Participate Translate Blank profile picture
Image for Governments Speak By Their Silence, Too: Part I

Governments Speak By Their Silence, Too: Part I

Published on

This interview discusses the status quo of freedom of speech with free speech scholar Péter Molnár. In Part I we talk about his own country, Hungary, where Molnár is concerned with the limitations for critical political speech, which challenges the existing actors in power to reach out to the wider audience. The most serious one is the governmental control of major portions of the media.

Max Steuer: What is the underlying challenge for freedom of speech in Hungary that in your view affects the visible expressions of the situation, such as the governmental campaign against immigrants, other instances of anti-immigrant speech, anti-Roma speech and so on?

Péter Molnár: As a conceptual framework to answer this question, I would highlight how a working system of freedom of speech and of the press enables open, meaningful, productive and participatory public discourse about public matters in a country. Currently in Hungary, the government has imposed restrictions on freedom of speech and of the press in all sorts of ways which did not fully take these freedoms away, they exist. A fair assessment has to accept that to some extent even the current government respects freedom of speech and of the press. There are all sorts of publications that function relatively freely, relatively in the sense that access to government advertisement, or advertisement from companies which are close to, or want to be a partner for the government depends on the media outlet’s relations with the government.

On the other hand, a whole set of restrictions harms even the relatively freely working segments of the press. They are restricted in their reach. Those parts of the press, including social media, where critical discourse about public matters is going on, are limited to some segments of the society. In other words, we can speak freely and critically about public matters, we just cannot reach the majority of the population. This happens also because what should be a public television and radio is largely government controlled. Instead of a public television or radio which would amplify all meaningful voices, it is silent about the critical voices.

So it is a tricky system, it is not black and white. Saying that freedom of speech and of the press does not exist in Hungary is a really loaded statement, I think it is not true, it would be true only by a definition that either we have hundred or zero percent of freedom of speech. If we do not use such an absolute definition, there is freedom of speech and of the press and access to information but they are restricted in various ways, including ways I just described. Those of us who exercise these rights, are restricted in certain rooms of the big house which should be overarching public discourse. In this way, public discourse and deliberative democracy as described by Robert Post, or Habermas is not possible. It leads to the situation where if the government decides either just cynically trying to capitalize on fears and existential uncertainties or by honestly making the mistake that immigrants are bad for the country and even refugees cannot be accepted—although it would be naïve to assume that the government is just confused—it can just sell such dangerous ideas which constitute effective government incitement to hatred to those parts of the public which cannot be reached by critical public discourse. And if those who cannot be reached by critical public discourse are the majority, then it can get really dangerous. This is the biggest underlying issue.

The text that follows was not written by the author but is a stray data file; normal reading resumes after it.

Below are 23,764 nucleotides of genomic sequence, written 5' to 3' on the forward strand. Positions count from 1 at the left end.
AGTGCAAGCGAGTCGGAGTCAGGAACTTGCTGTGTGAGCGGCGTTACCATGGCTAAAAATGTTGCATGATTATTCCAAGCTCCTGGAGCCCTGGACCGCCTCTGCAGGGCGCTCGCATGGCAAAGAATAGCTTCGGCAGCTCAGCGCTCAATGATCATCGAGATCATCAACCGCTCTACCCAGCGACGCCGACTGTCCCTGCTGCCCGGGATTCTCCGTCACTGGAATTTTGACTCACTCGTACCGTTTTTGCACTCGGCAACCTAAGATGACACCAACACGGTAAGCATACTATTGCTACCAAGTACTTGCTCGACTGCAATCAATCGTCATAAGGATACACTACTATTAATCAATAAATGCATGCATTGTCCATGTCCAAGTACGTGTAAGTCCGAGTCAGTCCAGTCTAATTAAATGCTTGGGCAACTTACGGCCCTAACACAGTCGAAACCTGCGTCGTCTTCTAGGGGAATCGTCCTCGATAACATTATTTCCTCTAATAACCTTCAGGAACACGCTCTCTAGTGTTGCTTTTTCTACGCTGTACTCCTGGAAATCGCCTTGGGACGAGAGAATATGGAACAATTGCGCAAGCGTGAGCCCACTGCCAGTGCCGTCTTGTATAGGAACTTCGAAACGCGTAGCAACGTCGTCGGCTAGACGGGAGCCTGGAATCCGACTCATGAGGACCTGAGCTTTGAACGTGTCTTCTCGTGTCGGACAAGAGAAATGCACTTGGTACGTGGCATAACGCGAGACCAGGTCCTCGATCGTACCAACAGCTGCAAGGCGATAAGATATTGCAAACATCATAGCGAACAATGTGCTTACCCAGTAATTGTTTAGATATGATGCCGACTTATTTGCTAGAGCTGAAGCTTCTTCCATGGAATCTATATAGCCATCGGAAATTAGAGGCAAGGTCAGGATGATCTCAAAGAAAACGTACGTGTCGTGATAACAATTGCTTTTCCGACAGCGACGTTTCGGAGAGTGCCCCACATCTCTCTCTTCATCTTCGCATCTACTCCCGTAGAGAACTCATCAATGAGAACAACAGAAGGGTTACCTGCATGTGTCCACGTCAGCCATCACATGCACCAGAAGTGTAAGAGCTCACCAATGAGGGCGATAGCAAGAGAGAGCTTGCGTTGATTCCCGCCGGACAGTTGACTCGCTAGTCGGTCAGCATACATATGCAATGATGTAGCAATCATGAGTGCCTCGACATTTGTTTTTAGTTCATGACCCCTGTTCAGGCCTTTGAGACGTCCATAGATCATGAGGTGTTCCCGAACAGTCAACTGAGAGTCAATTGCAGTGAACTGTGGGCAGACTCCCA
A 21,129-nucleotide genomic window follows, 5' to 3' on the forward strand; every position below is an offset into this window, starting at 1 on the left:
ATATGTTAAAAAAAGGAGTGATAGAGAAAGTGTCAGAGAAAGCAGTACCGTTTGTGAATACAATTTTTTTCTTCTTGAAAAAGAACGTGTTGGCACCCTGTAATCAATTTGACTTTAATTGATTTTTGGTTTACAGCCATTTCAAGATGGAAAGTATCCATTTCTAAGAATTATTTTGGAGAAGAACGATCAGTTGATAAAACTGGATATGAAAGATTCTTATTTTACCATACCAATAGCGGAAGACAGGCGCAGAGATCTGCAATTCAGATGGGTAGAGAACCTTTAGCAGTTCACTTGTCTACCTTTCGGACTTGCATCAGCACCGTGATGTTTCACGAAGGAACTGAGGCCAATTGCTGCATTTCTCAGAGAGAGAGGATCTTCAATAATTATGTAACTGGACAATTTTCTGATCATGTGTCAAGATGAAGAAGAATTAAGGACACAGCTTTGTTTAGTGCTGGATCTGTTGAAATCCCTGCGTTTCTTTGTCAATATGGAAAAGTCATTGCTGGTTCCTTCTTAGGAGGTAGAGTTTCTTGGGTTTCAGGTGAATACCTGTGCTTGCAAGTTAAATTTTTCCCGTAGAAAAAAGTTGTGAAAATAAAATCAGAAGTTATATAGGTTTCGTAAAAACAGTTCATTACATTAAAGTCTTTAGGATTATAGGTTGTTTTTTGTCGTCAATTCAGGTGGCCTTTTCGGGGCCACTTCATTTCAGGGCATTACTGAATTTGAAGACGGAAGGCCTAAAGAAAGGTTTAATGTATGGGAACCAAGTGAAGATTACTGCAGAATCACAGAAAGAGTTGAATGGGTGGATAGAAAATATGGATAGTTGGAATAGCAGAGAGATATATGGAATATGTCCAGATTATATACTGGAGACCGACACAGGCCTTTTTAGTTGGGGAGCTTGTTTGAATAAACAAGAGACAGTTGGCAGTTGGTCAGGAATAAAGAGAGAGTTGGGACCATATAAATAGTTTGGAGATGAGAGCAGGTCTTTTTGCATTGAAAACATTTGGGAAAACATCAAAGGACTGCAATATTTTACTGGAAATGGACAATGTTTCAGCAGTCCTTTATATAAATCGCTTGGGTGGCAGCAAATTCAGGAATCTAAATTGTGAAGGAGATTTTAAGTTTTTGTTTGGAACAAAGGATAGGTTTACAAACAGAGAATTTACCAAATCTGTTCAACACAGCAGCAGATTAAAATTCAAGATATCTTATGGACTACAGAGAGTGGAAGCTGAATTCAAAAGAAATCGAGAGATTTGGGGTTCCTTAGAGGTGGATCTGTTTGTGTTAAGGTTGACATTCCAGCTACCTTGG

You mean, the limited ability to reach out to the citizens, the ‘closed doors’ in your open house metaphor?

Yes. An additional part of the problem is the limited freedom of information, contrary to the improvements of access to information in the global landscape. The Hungarian government recently introduced an amendment to access to information with which they are going to make claiming information very expensive. They impose a lot of fees on anybody who would claim information and it is largely in the hand of the government to say what will be the costs for a particular piece of information. From my personal experience with access to information, another problem that arises is placing the burden of proof on the claimant of the data, in the sense that they have to prove that the data exist, even if there are clear indicators that the data exist, is another huge restriction of access to information.